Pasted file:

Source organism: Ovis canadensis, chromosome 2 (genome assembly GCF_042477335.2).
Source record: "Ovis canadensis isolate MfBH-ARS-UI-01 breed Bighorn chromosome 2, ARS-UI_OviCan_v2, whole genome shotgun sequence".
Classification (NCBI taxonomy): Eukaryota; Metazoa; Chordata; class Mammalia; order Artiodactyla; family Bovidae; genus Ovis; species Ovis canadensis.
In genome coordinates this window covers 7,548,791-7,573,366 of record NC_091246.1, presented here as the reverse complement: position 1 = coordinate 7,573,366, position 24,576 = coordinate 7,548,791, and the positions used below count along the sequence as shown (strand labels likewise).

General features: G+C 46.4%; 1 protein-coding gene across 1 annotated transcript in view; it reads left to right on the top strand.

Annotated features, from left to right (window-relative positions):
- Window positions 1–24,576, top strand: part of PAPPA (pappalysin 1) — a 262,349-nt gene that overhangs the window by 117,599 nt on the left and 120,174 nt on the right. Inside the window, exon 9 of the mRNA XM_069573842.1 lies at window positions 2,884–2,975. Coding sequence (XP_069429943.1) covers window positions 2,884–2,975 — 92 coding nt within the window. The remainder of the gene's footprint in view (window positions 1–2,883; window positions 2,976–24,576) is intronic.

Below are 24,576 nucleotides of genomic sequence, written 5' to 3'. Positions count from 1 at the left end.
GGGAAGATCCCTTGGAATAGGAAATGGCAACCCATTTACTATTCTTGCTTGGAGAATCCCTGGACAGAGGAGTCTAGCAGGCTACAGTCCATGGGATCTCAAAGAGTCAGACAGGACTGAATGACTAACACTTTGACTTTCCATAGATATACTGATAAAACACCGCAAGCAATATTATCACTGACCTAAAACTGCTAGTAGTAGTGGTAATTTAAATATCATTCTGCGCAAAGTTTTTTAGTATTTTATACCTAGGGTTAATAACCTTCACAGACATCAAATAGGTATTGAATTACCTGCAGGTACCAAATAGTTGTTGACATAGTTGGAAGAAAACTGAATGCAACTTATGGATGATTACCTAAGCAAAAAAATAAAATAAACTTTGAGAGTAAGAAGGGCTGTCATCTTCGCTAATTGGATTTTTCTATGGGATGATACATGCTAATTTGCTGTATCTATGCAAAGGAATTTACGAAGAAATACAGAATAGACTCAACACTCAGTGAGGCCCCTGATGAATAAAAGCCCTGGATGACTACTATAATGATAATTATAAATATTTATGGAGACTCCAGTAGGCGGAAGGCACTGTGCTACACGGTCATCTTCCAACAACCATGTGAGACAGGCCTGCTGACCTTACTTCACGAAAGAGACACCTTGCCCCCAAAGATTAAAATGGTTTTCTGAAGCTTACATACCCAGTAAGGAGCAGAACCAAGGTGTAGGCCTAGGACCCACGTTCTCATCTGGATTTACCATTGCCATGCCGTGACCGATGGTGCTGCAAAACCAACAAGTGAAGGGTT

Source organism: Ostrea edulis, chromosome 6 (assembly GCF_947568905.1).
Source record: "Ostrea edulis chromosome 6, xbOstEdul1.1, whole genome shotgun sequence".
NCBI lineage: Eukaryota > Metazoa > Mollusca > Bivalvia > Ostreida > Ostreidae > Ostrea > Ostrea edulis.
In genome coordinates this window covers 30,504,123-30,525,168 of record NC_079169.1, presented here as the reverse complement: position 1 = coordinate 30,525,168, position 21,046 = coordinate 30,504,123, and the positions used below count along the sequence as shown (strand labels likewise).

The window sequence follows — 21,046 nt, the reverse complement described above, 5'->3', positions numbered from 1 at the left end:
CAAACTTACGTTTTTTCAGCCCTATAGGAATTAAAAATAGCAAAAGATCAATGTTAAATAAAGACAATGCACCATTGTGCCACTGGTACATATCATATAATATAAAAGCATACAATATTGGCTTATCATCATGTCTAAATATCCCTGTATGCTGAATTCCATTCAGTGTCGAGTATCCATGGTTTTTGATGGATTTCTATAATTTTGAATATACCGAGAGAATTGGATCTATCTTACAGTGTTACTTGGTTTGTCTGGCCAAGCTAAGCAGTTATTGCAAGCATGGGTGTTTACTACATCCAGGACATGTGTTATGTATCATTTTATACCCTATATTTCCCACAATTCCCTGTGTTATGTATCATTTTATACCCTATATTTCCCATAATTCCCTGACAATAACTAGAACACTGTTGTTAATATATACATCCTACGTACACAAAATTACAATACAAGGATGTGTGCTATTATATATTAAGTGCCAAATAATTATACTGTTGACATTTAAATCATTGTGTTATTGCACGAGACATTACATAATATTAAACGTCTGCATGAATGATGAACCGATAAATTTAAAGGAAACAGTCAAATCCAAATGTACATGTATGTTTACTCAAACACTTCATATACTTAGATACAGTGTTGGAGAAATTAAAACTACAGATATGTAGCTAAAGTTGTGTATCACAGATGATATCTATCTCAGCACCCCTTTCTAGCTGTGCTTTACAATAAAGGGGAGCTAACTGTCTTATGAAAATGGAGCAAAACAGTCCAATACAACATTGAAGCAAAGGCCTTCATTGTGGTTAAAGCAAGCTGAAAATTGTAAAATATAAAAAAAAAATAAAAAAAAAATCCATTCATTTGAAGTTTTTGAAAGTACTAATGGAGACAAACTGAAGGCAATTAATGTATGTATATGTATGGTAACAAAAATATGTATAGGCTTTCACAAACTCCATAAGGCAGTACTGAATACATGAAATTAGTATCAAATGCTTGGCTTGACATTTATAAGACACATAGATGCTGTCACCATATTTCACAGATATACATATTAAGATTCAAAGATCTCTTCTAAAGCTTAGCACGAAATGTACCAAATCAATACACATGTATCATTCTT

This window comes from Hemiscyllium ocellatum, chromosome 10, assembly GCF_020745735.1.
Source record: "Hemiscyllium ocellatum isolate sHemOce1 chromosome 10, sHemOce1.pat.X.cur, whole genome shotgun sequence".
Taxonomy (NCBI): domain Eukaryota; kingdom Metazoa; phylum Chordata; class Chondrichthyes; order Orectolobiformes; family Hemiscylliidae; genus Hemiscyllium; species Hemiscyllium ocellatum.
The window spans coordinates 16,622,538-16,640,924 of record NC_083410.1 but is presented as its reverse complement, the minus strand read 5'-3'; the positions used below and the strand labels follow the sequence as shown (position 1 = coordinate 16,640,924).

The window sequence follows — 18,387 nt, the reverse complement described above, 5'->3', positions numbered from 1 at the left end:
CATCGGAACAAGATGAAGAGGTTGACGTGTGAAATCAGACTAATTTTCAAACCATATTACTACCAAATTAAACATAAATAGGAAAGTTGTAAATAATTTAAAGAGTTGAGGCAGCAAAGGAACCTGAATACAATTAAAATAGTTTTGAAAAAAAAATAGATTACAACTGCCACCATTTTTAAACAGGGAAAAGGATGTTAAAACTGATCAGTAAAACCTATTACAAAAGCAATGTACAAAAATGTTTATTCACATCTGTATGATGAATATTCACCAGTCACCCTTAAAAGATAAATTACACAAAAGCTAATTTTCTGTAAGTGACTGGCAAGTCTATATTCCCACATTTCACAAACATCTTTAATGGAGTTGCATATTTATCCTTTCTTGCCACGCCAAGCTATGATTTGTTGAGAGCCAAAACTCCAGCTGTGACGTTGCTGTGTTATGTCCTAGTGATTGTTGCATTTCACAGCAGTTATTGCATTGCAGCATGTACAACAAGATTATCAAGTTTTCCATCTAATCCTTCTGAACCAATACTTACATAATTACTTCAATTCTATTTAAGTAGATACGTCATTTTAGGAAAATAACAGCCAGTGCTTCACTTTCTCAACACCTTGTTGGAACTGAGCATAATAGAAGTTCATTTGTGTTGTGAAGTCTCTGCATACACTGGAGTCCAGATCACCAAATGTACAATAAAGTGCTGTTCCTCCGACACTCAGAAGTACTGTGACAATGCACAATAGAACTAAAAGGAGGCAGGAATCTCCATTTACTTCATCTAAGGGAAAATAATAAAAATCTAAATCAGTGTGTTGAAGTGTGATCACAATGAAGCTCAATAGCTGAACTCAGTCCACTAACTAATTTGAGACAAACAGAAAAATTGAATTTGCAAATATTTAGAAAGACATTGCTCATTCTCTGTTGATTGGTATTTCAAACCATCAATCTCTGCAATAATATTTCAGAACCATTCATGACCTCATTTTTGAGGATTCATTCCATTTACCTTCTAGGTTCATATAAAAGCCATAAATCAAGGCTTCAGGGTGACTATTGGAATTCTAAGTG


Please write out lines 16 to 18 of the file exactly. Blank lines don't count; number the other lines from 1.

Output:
This window comes from Hemiscyllium ocellatum, chromosome 10, assembly GCF_020745735.1.
Source record: "Hemiscyllium ocellatum isolate sHemOce1 chromosome 10, sHemOce1.pat.X.cur, whole genome shotgun sequence".
Taxonomy (NCBI): domain Eukaryota; kingdom Metazoa; phylum Chordata; class Chondrichthyes; order Orectolobiformes; family Hemiscylliidae; genus Hemiscyllium; species Hemiscyllium ocellatum.